Now is the time, if you haven’t done so already, to start relying on alternative or complementary or holistic health because the newest pharmaceuticals will contain, from September, smart microchips which will talk to medical teams through our mobile phones.
And speaking of mobile phones ~ the newest of which contain Carrier IQ which can track our every movement ~ does anyone still remember how odd it used to seem: the idea of being so important that one needed to be available at all hours of the day for anyone that might want to be ring?
It wasn’t so long ago.
Never mind that we only ever got called by that irritating boyfriend all day long, or our mother checking up us when we were trying to hold an important meeting. Still, even that was better than what soon became a whole new class of social misfits whose mobile phones never rang.
And that’s how quickly we will get used to microchips being implanted in us through pharmaceuticals, in which everything we put in our bodies will be monitored and messages will be continually going between our physical bodies and a datacontrol base.
Surely this is the thin end of the wedge? Next, ‘they’ll’ know everything we do.
According to today’s Financial Times, one of Britain’s leading high street pharmacy chains is to offer customers “intelligent medicines” that will allow them to better follow doctors’ orders and monitor their health.
Lloyds Pharmacy has signed a deal with Proteus Biomedical, a Californian company, to sell pills containing edible microchips that communicate with a disposable monitoring patch attached to a patient’s shoulder, in a service costing about £50 a month.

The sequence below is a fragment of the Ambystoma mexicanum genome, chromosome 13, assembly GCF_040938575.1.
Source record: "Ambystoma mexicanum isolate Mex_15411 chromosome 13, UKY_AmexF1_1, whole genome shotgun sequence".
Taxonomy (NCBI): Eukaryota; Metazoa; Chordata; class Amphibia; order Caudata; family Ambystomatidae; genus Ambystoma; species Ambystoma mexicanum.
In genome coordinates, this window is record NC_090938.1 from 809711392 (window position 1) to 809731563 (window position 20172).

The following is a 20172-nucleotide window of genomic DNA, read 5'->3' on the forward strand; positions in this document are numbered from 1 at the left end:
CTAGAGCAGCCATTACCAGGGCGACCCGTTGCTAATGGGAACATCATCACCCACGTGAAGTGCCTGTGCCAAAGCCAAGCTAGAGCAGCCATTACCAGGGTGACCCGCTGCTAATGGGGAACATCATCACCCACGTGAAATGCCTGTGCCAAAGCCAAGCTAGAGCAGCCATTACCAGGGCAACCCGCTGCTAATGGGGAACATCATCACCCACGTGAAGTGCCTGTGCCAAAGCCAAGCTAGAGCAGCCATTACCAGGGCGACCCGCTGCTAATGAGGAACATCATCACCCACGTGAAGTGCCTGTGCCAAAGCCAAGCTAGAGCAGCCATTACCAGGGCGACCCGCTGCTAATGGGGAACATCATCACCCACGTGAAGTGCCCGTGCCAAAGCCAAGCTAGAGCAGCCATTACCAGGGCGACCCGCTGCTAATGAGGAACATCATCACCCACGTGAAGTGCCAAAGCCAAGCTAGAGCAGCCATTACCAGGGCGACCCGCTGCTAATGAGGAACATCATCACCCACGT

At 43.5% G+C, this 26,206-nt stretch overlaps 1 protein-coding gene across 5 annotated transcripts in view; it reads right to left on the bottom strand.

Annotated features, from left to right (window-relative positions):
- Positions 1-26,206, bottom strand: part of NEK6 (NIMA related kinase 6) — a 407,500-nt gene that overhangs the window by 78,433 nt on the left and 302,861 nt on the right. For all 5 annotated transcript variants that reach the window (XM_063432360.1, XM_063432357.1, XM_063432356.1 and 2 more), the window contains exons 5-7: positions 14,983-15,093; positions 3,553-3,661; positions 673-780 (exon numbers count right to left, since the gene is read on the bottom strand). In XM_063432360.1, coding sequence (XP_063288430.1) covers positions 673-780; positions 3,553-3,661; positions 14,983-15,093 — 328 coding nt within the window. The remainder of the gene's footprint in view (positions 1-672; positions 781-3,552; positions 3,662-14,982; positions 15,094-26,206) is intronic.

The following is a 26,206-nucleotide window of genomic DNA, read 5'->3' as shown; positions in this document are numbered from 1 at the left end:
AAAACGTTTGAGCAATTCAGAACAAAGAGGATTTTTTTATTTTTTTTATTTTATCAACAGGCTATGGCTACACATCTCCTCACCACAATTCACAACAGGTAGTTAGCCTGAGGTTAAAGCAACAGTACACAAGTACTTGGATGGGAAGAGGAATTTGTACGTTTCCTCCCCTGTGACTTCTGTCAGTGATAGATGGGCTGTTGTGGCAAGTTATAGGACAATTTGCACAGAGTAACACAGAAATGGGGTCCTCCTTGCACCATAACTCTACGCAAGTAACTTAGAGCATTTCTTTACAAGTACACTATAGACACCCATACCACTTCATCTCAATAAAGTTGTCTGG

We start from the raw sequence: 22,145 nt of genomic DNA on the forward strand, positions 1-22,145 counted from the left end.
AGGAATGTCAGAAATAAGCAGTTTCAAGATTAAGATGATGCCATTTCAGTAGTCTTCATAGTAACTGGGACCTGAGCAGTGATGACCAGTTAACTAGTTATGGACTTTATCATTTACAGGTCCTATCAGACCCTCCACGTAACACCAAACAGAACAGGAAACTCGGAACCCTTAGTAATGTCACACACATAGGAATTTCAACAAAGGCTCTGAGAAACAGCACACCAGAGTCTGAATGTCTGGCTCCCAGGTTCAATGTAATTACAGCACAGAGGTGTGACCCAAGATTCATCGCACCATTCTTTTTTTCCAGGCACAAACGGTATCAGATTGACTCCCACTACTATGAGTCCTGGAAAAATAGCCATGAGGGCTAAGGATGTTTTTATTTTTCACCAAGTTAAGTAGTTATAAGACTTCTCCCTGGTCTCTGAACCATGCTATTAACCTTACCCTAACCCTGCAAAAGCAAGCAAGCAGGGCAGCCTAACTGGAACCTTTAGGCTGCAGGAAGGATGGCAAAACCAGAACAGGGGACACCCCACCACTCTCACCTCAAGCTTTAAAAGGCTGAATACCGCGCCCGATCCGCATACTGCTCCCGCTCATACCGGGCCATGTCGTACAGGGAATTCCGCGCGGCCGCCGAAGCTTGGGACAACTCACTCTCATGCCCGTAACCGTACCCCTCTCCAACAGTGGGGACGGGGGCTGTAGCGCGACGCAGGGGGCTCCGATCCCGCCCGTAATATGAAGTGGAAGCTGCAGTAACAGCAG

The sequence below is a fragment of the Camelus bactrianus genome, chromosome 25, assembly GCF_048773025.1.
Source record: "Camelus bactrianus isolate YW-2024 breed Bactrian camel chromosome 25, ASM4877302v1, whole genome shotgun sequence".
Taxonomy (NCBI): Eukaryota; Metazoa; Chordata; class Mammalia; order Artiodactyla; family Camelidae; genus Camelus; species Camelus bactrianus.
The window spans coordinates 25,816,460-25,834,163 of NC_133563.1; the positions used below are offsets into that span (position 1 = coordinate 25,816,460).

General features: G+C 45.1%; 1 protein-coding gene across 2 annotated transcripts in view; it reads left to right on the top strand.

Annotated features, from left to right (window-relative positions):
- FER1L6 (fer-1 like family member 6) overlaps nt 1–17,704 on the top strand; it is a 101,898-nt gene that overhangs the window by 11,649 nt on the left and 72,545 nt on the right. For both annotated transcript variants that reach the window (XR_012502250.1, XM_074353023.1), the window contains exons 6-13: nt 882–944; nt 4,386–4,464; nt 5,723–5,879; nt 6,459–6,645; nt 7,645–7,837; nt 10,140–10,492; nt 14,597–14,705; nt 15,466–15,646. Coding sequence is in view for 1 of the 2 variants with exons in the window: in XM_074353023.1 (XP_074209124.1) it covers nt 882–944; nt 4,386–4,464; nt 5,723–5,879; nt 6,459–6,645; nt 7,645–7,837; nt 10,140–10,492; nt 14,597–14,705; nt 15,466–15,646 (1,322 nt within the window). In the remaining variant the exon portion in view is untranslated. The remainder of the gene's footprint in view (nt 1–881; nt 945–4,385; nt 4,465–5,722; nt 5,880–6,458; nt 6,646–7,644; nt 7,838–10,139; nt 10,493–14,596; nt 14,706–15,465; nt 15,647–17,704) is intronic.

The patch, which will receive signals from the swallowed microchip and monitor other bodily functions including sleep patterns, heart rate and posture, will transmit the information to mobile phones and computers owned by the patient or their carers.
The excuse for having us all all chipped is because, they say, some people are not very good at taking their pills and get the dosage wrong.
“The action marks the latest effort by healthcare providers to boost compliance with medical regimes and improve outcomes for chronic conditions such as heart problems and diabetes.
“However, it could also raise concerns over privacy and raises the prospect for greater two-tiered provision of healthcare, with the package – called Helius – being paid for by the consumer rather than the NHS. “
For anyone who has seen the movie, The Matrix, the choice of colour of the pill containing the microchip will seem ironic. A red pill will carry the microchip and will be “entirely safe and soluble.” It will be swallowed alongside existing medicine and there will also be an adhesive patch which has to be changed weekly.
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Read more of this article in the Financial Times.